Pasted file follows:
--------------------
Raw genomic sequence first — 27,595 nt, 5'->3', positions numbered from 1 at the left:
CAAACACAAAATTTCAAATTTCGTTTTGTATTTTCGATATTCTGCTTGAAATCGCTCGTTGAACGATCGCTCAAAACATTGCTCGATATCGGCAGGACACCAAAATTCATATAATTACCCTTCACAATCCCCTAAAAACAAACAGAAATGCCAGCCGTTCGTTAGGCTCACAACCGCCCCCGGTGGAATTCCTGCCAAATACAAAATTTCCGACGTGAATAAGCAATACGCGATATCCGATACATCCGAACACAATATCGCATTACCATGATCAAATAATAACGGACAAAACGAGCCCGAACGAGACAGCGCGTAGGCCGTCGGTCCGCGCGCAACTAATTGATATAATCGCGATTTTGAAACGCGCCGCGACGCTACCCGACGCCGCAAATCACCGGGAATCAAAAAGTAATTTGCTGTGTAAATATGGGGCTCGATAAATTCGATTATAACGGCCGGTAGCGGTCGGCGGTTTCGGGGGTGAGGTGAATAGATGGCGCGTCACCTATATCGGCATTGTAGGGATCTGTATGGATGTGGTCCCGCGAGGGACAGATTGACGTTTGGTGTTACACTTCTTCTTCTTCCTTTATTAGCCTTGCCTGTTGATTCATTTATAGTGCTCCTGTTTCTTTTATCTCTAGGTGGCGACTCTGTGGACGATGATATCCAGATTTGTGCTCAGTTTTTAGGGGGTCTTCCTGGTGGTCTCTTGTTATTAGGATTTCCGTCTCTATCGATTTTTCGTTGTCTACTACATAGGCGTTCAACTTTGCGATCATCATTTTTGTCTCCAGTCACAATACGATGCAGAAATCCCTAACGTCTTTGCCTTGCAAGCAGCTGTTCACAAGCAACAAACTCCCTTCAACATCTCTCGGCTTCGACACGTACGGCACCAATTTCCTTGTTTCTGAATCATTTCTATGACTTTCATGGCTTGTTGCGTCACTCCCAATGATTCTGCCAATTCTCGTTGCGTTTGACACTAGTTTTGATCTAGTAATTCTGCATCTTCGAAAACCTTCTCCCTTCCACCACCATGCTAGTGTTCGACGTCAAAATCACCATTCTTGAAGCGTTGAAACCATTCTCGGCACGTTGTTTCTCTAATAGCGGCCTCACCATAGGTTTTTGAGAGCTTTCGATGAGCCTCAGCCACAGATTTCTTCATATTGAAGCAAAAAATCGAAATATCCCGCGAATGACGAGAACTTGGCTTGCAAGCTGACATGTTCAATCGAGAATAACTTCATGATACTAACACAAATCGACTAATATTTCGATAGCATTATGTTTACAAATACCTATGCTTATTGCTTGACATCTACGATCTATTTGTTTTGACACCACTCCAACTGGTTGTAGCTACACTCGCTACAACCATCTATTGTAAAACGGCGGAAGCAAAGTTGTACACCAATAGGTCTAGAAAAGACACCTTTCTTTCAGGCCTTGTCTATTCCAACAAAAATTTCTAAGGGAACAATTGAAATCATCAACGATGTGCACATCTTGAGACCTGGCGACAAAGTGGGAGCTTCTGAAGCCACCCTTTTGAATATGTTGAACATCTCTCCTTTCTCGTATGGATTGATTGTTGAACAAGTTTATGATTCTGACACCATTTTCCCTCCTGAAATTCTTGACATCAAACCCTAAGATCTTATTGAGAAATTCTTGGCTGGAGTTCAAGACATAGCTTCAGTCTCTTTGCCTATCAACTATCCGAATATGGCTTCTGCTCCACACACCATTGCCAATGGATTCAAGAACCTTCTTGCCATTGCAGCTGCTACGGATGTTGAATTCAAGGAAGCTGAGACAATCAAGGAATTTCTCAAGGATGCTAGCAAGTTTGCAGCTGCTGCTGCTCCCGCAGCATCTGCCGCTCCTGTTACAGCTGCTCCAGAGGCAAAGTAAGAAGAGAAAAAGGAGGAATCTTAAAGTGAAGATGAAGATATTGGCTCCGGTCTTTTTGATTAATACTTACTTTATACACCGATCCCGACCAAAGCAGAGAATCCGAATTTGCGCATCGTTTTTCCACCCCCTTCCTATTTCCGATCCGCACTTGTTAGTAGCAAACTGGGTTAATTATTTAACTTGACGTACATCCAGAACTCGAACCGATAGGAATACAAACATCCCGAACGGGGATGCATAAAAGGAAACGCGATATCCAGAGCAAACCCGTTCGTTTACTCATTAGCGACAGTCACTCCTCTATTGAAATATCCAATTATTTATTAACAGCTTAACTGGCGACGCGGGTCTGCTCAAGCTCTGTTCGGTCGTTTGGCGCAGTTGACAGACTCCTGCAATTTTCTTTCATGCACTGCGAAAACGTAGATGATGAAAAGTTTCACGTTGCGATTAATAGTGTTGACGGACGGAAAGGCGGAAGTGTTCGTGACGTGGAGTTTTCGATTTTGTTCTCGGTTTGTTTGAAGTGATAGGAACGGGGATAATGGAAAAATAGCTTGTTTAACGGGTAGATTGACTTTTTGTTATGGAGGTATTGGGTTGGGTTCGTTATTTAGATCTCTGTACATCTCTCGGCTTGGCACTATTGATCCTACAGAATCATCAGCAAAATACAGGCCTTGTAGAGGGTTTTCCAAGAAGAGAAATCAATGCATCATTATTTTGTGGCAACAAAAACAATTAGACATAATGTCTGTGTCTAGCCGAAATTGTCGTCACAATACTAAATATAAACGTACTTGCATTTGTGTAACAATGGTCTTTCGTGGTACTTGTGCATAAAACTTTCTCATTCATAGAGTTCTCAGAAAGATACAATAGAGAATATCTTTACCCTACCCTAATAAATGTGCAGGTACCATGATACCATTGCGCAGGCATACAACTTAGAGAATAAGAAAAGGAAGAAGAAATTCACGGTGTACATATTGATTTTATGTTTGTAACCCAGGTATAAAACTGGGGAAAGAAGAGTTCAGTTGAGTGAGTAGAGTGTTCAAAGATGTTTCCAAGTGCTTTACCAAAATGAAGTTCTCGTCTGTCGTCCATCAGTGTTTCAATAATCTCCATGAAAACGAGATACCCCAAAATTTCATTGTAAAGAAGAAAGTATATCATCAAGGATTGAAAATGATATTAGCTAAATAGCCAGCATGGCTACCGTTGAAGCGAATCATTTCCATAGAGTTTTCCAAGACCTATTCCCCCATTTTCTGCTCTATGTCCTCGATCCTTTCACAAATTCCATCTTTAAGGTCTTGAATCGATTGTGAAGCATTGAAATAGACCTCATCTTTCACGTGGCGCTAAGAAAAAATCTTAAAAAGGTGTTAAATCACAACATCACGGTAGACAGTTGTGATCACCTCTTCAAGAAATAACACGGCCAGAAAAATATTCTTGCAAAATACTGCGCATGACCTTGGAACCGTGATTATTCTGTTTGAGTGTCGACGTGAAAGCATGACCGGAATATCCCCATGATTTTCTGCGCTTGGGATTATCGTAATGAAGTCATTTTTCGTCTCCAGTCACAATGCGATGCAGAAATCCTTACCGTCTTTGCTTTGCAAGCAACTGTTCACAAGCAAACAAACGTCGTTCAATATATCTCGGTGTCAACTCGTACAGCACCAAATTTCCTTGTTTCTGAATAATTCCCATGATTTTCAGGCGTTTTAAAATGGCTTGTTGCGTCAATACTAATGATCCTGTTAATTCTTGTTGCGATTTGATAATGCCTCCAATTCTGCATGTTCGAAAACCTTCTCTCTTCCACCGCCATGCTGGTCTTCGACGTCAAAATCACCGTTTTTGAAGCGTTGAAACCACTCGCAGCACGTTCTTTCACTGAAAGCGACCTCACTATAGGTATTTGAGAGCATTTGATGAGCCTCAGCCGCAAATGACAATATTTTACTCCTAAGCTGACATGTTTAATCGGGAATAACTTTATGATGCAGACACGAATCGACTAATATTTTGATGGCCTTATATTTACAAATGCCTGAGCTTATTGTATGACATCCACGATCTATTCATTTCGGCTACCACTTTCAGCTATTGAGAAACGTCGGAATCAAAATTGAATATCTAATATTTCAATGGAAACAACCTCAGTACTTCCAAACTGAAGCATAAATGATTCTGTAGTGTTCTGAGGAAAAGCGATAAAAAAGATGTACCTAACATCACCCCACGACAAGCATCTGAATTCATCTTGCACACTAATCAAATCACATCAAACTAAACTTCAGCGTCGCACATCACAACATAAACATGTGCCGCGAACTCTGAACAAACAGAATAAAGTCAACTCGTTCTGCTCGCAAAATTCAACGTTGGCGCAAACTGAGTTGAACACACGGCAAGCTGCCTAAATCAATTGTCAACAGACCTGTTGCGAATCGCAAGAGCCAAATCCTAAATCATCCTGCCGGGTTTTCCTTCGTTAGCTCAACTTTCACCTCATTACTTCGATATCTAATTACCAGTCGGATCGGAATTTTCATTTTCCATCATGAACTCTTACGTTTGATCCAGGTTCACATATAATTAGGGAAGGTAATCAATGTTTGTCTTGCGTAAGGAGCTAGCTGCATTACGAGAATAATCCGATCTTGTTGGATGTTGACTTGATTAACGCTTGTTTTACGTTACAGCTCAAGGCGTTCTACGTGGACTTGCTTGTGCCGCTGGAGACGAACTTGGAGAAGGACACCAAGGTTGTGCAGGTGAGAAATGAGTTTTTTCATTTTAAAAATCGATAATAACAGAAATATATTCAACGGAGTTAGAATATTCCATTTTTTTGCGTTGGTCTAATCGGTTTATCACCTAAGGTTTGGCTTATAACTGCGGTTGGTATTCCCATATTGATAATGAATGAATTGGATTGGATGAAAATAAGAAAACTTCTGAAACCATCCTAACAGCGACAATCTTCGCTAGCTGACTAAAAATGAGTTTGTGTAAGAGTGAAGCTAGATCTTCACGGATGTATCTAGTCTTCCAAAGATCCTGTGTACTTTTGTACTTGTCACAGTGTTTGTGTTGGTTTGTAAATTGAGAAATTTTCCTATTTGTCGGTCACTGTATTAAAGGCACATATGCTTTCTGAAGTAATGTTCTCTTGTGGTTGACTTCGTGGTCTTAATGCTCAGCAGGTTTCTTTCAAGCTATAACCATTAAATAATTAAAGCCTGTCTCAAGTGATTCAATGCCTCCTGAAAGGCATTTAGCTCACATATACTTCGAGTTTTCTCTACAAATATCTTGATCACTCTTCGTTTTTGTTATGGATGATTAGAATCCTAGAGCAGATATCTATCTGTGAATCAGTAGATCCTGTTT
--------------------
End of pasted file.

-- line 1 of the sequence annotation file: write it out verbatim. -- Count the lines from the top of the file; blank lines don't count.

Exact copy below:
Raw genomic sequence first — 27,595 nt, 5'->3', positions numbered from 1 at the left: